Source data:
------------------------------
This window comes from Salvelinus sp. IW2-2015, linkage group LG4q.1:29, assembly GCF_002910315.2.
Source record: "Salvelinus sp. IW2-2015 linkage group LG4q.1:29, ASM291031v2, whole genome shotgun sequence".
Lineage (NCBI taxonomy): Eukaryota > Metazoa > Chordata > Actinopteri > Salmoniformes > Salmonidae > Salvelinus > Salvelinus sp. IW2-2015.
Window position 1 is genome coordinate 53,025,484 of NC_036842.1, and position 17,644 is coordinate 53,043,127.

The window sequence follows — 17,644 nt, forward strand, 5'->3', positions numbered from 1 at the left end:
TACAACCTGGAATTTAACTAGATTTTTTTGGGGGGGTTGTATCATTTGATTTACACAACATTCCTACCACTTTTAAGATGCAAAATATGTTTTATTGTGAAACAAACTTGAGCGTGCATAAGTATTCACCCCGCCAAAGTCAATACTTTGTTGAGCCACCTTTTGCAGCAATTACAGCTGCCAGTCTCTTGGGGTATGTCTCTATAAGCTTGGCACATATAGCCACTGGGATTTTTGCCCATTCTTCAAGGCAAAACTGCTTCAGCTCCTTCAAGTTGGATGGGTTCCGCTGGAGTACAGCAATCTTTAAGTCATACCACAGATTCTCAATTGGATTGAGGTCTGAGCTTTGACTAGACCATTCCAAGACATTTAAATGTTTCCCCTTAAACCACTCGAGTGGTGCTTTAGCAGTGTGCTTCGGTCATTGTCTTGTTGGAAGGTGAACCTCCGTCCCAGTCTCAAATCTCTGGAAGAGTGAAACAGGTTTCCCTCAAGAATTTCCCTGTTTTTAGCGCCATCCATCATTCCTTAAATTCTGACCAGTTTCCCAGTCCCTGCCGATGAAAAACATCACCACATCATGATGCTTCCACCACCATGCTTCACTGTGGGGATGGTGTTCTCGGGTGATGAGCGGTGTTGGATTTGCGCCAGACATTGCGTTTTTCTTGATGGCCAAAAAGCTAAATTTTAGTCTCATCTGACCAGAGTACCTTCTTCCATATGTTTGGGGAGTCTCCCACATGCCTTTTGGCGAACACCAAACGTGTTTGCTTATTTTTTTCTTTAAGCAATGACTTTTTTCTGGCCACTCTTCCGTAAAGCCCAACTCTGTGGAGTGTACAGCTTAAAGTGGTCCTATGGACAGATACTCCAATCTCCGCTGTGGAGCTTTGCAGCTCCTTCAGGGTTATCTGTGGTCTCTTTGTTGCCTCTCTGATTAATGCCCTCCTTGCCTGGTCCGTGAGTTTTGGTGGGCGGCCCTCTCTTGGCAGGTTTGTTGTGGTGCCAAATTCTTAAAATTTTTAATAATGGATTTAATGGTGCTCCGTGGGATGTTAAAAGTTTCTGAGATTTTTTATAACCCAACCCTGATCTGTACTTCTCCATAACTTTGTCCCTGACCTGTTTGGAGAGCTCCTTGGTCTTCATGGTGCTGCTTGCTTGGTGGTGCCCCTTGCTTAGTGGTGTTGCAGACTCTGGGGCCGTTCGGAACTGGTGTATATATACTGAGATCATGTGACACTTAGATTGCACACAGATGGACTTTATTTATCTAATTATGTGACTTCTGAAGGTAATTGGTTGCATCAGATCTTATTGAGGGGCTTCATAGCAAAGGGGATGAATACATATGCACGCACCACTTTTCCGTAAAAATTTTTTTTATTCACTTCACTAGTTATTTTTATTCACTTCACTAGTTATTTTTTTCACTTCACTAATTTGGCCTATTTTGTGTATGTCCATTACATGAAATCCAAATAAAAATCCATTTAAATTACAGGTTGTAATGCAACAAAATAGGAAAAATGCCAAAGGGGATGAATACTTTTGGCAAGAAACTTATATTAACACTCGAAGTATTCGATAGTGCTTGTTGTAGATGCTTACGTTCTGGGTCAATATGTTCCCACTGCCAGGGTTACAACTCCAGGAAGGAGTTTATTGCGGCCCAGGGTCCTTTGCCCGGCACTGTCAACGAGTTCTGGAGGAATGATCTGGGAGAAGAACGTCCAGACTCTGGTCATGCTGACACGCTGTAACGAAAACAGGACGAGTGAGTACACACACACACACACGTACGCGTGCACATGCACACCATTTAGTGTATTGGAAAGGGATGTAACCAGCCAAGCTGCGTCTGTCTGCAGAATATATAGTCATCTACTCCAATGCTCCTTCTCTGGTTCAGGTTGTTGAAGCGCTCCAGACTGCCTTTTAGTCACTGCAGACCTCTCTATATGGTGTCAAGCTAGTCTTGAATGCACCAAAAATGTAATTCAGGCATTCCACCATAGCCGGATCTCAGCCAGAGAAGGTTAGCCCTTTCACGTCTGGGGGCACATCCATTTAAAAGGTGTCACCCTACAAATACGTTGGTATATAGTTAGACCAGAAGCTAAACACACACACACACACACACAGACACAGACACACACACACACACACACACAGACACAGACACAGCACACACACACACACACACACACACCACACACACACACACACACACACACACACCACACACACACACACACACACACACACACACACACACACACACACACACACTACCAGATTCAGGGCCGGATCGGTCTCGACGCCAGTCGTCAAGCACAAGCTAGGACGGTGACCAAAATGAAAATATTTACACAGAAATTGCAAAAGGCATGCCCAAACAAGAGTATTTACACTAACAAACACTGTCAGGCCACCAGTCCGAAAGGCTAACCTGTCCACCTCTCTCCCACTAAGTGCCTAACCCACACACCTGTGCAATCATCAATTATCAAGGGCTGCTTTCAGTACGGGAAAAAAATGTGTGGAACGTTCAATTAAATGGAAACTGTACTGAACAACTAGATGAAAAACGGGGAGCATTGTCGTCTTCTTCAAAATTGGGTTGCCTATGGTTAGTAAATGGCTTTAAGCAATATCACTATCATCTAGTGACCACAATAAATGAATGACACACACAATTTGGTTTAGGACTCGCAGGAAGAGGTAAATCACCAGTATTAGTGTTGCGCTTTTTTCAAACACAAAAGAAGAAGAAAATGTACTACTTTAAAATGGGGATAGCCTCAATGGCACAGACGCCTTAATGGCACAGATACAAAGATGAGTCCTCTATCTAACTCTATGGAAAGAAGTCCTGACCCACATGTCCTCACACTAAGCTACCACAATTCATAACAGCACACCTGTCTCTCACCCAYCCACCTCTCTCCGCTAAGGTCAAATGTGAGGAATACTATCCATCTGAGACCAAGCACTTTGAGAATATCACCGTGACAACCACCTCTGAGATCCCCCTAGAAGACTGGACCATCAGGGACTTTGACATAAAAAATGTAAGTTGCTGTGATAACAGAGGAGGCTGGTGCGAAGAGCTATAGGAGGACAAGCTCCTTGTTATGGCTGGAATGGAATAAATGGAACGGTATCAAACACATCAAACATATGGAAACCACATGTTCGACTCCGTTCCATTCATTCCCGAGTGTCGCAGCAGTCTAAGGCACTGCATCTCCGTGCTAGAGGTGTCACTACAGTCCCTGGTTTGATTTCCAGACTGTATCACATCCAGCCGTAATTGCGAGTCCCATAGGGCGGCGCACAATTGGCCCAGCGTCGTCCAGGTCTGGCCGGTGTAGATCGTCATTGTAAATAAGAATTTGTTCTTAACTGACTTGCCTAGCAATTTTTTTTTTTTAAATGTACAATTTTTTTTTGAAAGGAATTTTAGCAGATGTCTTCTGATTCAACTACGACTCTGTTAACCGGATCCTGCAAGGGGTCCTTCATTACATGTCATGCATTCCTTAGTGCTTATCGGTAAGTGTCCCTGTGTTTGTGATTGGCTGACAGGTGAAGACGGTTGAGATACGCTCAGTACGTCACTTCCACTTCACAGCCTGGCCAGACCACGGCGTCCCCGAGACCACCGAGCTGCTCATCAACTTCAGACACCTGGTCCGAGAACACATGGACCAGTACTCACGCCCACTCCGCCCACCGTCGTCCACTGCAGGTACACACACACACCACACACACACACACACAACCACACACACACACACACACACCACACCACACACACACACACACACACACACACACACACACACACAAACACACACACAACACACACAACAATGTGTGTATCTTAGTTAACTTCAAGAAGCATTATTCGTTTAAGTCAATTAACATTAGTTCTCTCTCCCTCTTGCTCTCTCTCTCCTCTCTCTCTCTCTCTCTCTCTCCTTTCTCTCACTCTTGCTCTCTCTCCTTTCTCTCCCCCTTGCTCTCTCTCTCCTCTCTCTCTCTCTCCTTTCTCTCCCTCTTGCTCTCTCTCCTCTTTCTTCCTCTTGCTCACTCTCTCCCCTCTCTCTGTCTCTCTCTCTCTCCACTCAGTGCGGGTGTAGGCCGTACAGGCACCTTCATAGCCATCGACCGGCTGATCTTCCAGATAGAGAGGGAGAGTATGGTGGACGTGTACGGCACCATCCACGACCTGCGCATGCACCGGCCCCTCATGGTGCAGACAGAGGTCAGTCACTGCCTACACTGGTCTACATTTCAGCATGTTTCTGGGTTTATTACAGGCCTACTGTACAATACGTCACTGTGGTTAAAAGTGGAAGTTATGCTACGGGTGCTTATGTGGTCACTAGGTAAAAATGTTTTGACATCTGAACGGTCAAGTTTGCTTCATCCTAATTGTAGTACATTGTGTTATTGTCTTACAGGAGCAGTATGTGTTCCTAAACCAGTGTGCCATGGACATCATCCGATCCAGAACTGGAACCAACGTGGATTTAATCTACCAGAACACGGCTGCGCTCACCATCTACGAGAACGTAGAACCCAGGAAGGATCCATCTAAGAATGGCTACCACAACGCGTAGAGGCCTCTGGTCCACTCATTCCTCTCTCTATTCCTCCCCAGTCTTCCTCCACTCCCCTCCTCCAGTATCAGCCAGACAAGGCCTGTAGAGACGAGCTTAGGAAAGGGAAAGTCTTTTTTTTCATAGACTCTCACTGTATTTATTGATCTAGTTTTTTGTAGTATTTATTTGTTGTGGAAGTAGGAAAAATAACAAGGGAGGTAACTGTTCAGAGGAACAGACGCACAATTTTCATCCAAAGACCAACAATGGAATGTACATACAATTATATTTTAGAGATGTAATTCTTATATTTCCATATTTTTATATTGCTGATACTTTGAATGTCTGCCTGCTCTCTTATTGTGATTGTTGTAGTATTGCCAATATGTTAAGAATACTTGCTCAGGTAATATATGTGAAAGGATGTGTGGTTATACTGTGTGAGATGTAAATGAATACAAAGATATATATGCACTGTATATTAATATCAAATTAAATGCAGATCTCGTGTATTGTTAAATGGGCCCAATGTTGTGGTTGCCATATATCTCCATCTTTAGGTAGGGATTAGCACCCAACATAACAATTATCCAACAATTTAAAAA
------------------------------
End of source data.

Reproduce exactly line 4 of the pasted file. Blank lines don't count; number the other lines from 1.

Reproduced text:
Window position 1 is genome coordinate 53,025,484 of NC_036842.1, and position 17,644 is coordinate 53,043,127.